November 28, 2010
It’s no secret that satisfied customers bring you more sales, while unhappy customers can prevent sales. People who feel strongly about a service they received or a product they purchased are likely to tell others about their experience.
Before the internet, this effect was limited to word of mouth. A customer could tell his family, friends and co-workers about his great or terrible experience with your company. It took some effort on the customer’s part to get the word out, though, and many of them wouldn’t take the time. Very few of them took the time to write a letter to the business or even tell friends about it more than a few days after their interaction with a business. Only if they were extremely pleased or displeased would the word get out.
The growth of the internet has made it much easier to praise or complain about a company in a public place. There are many online directories that allow anyone to post a comment about a business. Not only does this allow a customer to make their opinion of your products and services known to many more people, it also opens the door to abuse. Business owners pretending to be customers can post positive reviews. Disgruntled employees can post negative reviews. There is no verification that the information posted is true.
All of those reviews are about to become ten times more visible to potential customers who are looking for a local business. Google Places, formerly Google Local Business Listings, has displayed reviews entered by users on their site and a number of other directories. Now Google is integrating information from the Google Places listing into the organic search. That’s right. You’ve worked hard to make sure that you are one of the first few listings that shows up when customers are looking for the services you offer in your area. Now, right next to the organic listing is a link to customer reviews. Immediately below your URL is your address and phone number from your Google Places listing. Often a snippet of a review is there too. If this happens to be a negative review, the potential customer will almost certainly click on a different listing. It’s the online equivalent of someone standing in front of your business with a sign telling people not to shop there.
What can you do about it? Google won’t remove a negative review just because you ask them to. And they won’t take the time to find out whether the information is accurate. You must encourage positive reviews and address negative ones – with the customer and/or online.
Encourage Good Reviews
If there are more positive reviews than negative, there’s a better chance that a review that shows within the body of your listing will be good. Also, if a customer takes the time to look at several reviews, they may be swayed by the happy customers. You could encourage all of your customers to write an online review, but that will result in more negative reviews as well as positive. How can you approach only the satisfied customers with a request for an online review? Here are a few ideas.
Many businesses already have a system in place to solicit customer feedback, often in the form of a telephone follow-up or written questionnaire. You could sort out those who have responded favorably and send them a request for an online review. If your request is in the form of an email, you could provide links to your business’s listings on various sites that accept user reviews. You could offer something to your customer in return for taking the time to post a review. A free ice cream, 10% off their next purchase from you, or some other prize could entice them to make the effort and make them feel good about your business at the same time.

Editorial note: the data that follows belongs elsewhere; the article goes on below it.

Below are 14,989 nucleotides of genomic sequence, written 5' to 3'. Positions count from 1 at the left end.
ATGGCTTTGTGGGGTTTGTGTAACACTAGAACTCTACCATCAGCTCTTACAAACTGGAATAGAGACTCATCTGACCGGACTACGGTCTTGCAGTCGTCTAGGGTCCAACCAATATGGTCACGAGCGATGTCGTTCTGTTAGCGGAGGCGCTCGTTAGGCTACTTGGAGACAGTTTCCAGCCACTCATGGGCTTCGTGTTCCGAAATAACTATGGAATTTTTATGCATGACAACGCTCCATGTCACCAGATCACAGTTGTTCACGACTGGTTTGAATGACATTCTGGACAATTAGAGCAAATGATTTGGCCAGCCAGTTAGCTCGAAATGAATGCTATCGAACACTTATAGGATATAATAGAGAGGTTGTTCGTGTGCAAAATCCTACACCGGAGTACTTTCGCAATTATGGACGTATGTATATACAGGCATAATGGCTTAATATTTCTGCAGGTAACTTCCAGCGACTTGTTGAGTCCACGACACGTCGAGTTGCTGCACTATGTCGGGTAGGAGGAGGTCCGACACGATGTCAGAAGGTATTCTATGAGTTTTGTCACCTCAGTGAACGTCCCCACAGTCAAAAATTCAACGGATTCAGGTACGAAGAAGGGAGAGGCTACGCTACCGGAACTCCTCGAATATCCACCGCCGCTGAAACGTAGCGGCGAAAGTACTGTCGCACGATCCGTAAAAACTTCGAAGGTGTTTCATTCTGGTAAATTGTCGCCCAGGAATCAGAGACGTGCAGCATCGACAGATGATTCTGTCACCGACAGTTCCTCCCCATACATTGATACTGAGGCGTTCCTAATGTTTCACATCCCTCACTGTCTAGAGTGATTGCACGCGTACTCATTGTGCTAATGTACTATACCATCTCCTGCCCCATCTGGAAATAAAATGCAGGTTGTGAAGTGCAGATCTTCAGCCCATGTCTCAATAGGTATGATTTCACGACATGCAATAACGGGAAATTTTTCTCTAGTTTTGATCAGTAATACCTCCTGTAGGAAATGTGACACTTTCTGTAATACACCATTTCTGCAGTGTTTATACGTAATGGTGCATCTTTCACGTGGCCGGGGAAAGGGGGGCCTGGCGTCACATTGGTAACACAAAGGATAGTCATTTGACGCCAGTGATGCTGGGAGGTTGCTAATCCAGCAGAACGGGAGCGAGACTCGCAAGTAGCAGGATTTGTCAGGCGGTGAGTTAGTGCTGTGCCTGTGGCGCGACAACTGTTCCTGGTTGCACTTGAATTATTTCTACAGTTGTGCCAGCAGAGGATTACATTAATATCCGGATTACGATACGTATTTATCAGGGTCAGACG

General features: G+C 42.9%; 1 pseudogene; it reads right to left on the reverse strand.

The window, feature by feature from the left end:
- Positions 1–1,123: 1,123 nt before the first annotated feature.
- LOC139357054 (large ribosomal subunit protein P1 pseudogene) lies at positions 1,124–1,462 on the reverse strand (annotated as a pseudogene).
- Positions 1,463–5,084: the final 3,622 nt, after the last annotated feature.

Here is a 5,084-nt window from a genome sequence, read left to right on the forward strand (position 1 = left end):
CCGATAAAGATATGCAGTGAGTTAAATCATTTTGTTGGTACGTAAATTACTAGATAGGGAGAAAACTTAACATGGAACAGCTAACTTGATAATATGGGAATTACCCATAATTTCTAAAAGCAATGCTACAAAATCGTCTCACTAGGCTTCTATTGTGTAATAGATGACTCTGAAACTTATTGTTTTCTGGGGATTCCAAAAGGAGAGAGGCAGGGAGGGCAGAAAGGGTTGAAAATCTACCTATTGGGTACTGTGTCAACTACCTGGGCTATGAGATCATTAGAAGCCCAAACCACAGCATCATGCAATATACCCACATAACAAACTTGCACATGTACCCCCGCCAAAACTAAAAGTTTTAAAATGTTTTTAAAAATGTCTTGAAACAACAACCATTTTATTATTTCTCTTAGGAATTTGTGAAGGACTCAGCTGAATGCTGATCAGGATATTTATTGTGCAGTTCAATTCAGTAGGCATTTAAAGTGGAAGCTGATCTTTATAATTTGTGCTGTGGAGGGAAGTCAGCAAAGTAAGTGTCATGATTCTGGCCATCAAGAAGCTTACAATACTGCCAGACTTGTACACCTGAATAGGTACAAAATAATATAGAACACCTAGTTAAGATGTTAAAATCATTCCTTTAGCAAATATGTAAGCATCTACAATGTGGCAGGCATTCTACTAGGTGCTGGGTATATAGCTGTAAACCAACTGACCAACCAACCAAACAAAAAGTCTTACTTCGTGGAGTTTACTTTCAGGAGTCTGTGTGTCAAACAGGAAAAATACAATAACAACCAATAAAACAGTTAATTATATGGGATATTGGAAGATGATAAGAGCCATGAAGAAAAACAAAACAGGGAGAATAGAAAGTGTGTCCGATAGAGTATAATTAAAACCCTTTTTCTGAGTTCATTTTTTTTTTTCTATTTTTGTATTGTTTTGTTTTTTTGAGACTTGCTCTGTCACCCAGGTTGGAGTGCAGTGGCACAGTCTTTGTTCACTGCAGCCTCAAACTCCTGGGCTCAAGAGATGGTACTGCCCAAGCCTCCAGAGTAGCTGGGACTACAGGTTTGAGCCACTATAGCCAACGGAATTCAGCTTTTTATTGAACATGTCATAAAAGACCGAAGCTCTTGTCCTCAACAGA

Address Damaging Reviews
If you can contact the unhappy customer and solve whatever problem he had, he may be willing to remove the negative review. Whether or not you think his complaint is valid, it’s in your best interest to fix it. This may cost you money, but not doing so could cost you even more. Think about how much you spend to bring in new customers. Don’t let a relatively small amount of money get in your way, even if the customer is wrong and you’re right.
Sometimes it will be impossible to get the customer to rescind his post. You can still mitigate the damage by responding to the complaint online. Post your own comment explaining the situation or apologizing to the reviewer and stating your offer to fix the problem. If a potential customer takes the time to read the whole story, they’ll see that you are trying to make your customers happy.
Occasionally, a review will violate the terms established by the review site, for example using foul language. If this is the case, you can flag the review and it may be removed.
Don’t enter multiple positive reviews yourself. Online directories try to prevent fraudulent reviews because they make their site less useful to their visitors.
Google Places displays reviews from sites such as Insider Pages and Yelp, as well as reviews posted directly to Google. If you ask your customers for positive reviews, give them links to a variety of review sites. It will look more natural if reviews come from more than one site.
It has always been important for a business to cultivate a good reputation, but never before has a dissatisfied customer been able to reach the public right alongside your advertisement. More and more consumers are bypassing the yellow pages and turning to their favorite search engine to find a business instead. You can no longer afford not to know what reviews are out there or to ignore dissatisfied customers. They have more power than ever before.
10th Degree is a full service online advertising agency offering search engine optimization, media buying, ad planning and pay per click services. Visit us at www.10thdegree.com.